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Job growth slows in August

Employers added 96,000 jobs last month, below most expectations, and down from 141,000 in July.

September 07, 2012|By Don Lee and David Lauter, Los Angeles Times
  • Job seekers check in at a "Hire A Vet" job fair sponsored by the Illinois Department of Employment Security in Addison, Illinois, U.S., on Thursday, Sept. 6, 2012. Claims for unemployment benefits fell to the lowest level in a month and American companies added more workers than forecast, easing concern the labor market may be stagnating. Photographer: Tim Boyle/Bloomberg
Job seekers check in at a "Hire A Vet" job fair sponsored by the…

WASHINGTON — Job growth slowed significantly and droves of workers dropped out of the labor market in August, increasing the odds that the Federal Reserve will step in to boost the economy and highlighting the political peril a continued sluggish recovery poses for President Obama's reelection.

Employers added 96,000 jobs last month, below the expectations of most economists, and down from 141,000 in July. Manufacturers shaved their payrolls for the first time in about a year, and budget-constrained state and local governments continued to cut workers, the Bureau of Labor Statistics reported Friday.

The unemployment rate dropped to 8.1% from 8.3%, but that decline came because the labor force shrank by 368,000 from the prior month, suggesting that many workers were so discouraged they gave up on job searches.

The political impact of the report likely will be muted because most voters already have strongly held views of where the economy stands. Jobs reports over the previous several months have had no measurable impact on polls of the presidential race, which has remained static and extremely close.

But on Friday, the tepid numbers threatened to disrupt the momentum Obama and his aides hoped would come with the end Thursday of the Democratic National Convention and renewed a talking point for Republican nominee Mitt Romney, allowing him to refocus the debate on economic issues.

"After the party last night, the hangover today," Romney said to reporters in Sioux City, Iowa. "The jobs numbers were very disappointing. Real incomes, real wages are also not rising. This is a tough time for the middle class of America."

In Portsmouth, N.H., Obama tried to look on the bright side, noting that the economy had now produced a net increase in jobs for 30 months in a row.

"We know it's not good enough," he said.

"We need to create more jobs faster," he said. "We need to fill the hole left by this recession faster. We need to come out of this crisis stronger than when we went in."

Friday's report deflated recent hopes that the economy may be gaining some steam.

Many analysts predicted job growth of 125,000 in August, and some expected even stronger numbers after a survey released Thursday projected private-sector job growth of about 200,000. Excluding losses in government jobs, the Labor Department put private-sector growth at 103,000 jobs.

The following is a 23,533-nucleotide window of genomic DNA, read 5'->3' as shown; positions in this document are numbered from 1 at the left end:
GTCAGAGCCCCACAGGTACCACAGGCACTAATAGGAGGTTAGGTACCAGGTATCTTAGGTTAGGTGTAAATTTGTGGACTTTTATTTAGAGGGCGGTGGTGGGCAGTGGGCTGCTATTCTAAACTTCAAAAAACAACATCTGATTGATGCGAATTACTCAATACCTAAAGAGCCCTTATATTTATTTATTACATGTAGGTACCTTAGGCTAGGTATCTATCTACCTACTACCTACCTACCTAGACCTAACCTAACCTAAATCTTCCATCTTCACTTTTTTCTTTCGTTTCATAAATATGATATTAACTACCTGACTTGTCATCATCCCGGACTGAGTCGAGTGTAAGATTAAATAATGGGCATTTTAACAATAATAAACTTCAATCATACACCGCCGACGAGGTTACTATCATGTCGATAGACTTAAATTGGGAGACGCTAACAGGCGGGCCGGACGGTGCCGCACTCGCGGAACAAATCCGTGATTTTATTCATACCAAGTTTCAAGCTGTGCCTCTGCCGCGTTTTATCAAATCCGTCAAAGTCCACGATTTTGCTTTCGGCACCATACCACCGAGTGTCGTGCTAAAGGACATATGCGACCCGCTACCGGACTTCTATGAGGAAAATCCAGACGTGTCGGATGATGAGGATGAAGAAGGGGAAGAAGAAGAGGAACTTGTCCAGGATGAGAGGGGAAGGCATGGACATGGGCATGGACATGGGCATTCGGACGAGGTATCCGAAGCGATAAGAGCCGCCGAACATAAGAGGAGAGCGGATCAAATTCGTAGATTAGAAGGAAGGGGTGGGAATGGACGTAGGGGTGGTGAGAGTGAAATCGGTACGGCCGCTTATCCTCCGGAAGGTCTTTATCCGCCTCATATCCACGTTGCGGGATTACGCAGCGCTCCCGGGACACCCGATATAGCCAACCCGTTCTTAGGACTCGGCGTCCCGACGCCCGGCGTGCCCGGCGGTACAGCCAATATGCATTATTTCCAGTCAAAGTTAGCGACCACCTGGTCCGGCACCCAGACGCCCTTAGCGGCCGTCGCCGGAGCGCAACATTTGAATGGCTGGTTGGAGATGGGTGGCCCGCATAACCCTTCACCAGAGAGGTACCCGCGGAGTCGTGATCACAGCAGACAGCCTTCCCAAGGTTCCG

The job market is "still so weak that it kicks people out or discourages people from coming into the labor force," said Heidi Shierholz, an economist at the Economic Policy Institute in Washington.

Other signs had suggested that economic growth was looking better. Retail sales have ticked higher, the housing market is reviving and the European Central Bank on Thursday announced its most aggressive plan to ease the continent's debt crisis.

But without stronger hiring by employers, there's little chance that consumers will have the incomes and the confidence to spend robustly. And consumer spending accounts for about 70% of American economic activity.

If the jobs report had come in stronger, it could have given an additional boost to Obama following the Democratic convention, which political analysts in both parties saw as fairly successful.

On Friday, Gallup's tracking poll showed 52% of American adults approve of Obama's performance in office, an increase of 3 percentage points over Thursday, and up 9 points since the end of the Republican National Convention. The poll provides a three-day running average, so it reflects the period during the Democratic convention.

Obama now leads Romney 48% to 45% in Gallup's seven-day average, compared with 47% to 46% a day before. That increase suggests the poll could show a more significant lead in the days to come as it includes fewer of the days after the GOP convention.

On the other hand, the poor jobs report — and the downbeat news coverage it generated — could dampen any post-convention poll bounce. Many voters learn about political conventions not by watching them, but by seeing coverage in the days following the events. On Friday, coverage of the jobs report competed with convention recaps for attention.

The bigger concern for Democrats is the possibility that the economy could worsen in a more dramatic way. Some polls have detected an increase in economic anxiety in the past few weeks — a worrisome possibility for the president and his team.

The timing of the jobs report — the day after Obama's acceptance speech — was coincidental. The Bureau of Labor Statistics releases the numbers on the first Friday of each month.

If there is a silver lining in the jobs report, it's that the Fed is now even more likely next week to announce a new round of bond-buying to lower long-term interest rates.

Chairman Ben S. Bernanke had signaled he was keen on taking action unless the job market improved, warning a week ago that "the stagnation of the labor market in particular is a grave concern."

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